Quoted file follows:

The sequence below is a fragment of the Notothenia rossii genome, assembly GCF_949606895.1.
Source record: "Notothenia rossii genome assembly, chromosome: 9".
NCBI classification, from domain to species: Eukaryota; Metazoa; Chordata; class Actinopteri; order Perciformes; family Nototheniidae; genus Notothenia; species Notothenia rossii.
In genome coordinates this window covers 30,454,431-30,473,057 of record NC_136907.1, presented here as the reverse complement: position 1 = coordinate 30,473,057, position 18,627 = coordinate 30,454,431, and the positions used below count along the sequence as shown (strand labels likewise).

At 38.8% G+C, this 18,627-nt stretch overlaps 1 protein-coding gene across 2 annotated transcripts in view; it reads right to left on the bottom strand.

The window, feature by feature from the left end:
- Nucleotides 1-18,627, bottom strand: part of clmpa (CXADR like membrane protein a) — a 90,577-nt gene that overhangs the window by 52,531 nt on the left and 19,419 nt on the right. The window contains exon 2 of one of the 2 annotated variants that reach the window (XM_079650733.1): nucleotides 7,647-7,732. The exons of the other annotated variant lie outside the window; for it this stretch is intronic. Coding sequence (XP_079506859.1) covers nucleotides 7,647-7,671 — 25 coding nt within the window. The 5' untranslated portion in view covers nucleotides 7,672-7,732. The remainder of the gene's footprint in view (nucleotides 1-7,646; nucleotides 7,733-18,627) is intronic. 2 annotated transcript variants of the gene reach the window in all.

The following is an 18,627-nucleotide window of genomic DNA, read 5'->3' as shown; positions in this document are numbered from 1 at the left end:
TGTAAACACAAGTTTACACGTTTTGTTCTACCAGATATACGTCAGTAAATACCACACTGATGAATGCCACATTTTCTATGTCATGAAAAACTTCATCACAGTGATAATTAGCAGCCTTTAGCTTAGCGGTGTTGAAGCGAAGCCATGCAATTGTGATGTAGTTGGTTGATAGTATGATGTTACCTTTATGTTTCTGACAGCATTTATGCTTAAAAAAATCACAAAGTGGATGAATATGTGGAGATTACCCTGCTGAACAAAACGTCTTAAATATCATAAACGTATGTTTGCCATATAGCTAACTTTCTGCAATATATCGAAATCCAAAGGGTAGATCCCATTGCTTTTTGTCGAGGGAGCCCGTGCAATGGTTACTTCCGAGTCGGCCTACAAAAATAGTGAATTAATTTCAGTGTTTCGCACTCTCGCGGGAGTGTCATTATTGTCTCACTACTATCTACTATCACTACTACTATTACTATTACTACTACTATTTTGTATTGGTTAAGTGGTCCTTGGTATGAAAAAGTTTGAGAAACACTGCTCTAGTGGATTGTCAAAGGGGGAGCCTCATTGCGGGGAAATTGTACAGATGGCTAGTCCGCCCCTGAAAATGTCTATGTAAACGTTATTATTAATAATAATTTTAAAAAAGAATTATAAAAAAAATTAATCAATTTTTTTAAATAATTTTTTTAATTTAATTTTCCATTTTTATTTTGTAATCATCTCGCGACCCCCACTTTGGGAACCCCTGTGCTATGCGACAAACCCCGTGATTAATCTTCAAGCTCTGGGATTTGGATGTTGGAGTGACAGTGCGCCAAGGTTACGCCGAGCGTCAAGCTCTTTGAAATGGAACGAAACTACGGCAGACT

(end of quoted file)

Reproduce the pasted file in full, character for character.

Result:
The sequence below is a fragment of the Notothenia rossii genome, assembly GCF_949606895.1.
Source record: "Notothenia rossii genome assembly, chromosome: 9".
NCBI classification, from domain to species: Eukaryota; Metazoa; Chordata; class Actinopteri; order Perciformes; family Nototheniidae; genus Notothenia; species Notothenia rossii.
In genome coordinates this window covers 30,454,431-30,473,057 of record NC_136907.1, presented here as the reverse complement: position 1 = coordinate 30,473,057, position 18,627 = coordinate 30,454,431, and the positions used below count along the sequence as shown (strand labels likewise).

At 38.8% G+C, this 18,627-nt stretch overlaps 1 protein-coding gene across 2 annotated transcripts in view; it reads right to left on the bottom strand.

The window, feature by feature from the left end:
- Nucleotides 1-18,627, bottom strand: part of clmpa (CXADR like membrane protein a) — a 90,577-nt gene that overhangs the window by 52,531 nt on the left and 19,419 nt on the right. The window contains exon 2 of one of the 2 annotated variants that reach the window (XM_079650733.1): nucleotides 7,647-7,732. The exons of the other annotated variant lie outside the window; for it this stretch is intronic. Coding sequence (XP_079506859.1) covers nucleotides 7,647-7,671 — 25 coding nt within the window. The 5' untranslated portion in view covers nucleotides 7,672-7,732. The remainder of the gene's footprint in view (nucleotides 1-7,646; nucleotides 7,733-18,627) is intronic. 2 annotated transcript variants of the gene reach the window in all.

The following is an 18,627-nucleotide window of genomic DNA, read 5'->3' as shown; positions in this document are numbered from 1 at the left end:
TGTAAACACAAGTTTACACGTTTTGTTCTACCAGATATACGTCAGTAAATACCACACTGATGAATGCCACATTTTCTATGTCATGAAAAACTTCATCACAGTGATAATTAGCAGCCTTTAGCTTAGCGGTGTTGAAGCGAAGCCATGCAATTGTGATGTAGTTGGTTGATAGTATGATGTTACCTTTATGTTTCTGACAGCATTTATGCTTAAAAAAATCACAAAGTGGATGAATATGTGGAGATTACCCTGCTGAACAAAACGTCTTAAATATCATAAACGTATGTTTGCCATATAGCTAACTTTCTGCAATATATCGAAATCCAAAGGGTAGATCCCATTGCTTTTTGTCGAGGGAGCCCGTGCAATGGTTACTTCCGAGTCGGCCTACAAAAATAGTGAATTAATTTCAGTGTTTCGCACTCTCGCGGGAGTGTCATTATTGTCTCACTACTATCTACTATCACTACTACTATTACTATTACTACTACTATTTTGTATTGGTTAAGTGGTCCTTGGTATGAAAAAGTTTGAGAAACACTGCTCTAGTGGATTGTCAAAGGGGGAGCCTCATTGCGGGGAAATTGTACAGATGGCTAGTCCGCCCCTGAAAATGTCTATGTAAACGTTATTATTAATAATAATTTTAAAAAAGAATTATAAAAAAAATTAATCAATTTTTTTAAATAATTTTTTTAATTTAATTTTCCATTTTTATTTTGTAATCATCTCGCGACCCCCACTTTGGGAACCCCTGTGCTATGCGACAAACCCCGTGATTAATCTTCAAGCTCTGGGATTTGGATGTTGGAGTGACAGTGCGCCAAGGTTACGCCGAGCGTCAAGCTCTTTGAAATGGAACGAAACTACGGCAGACT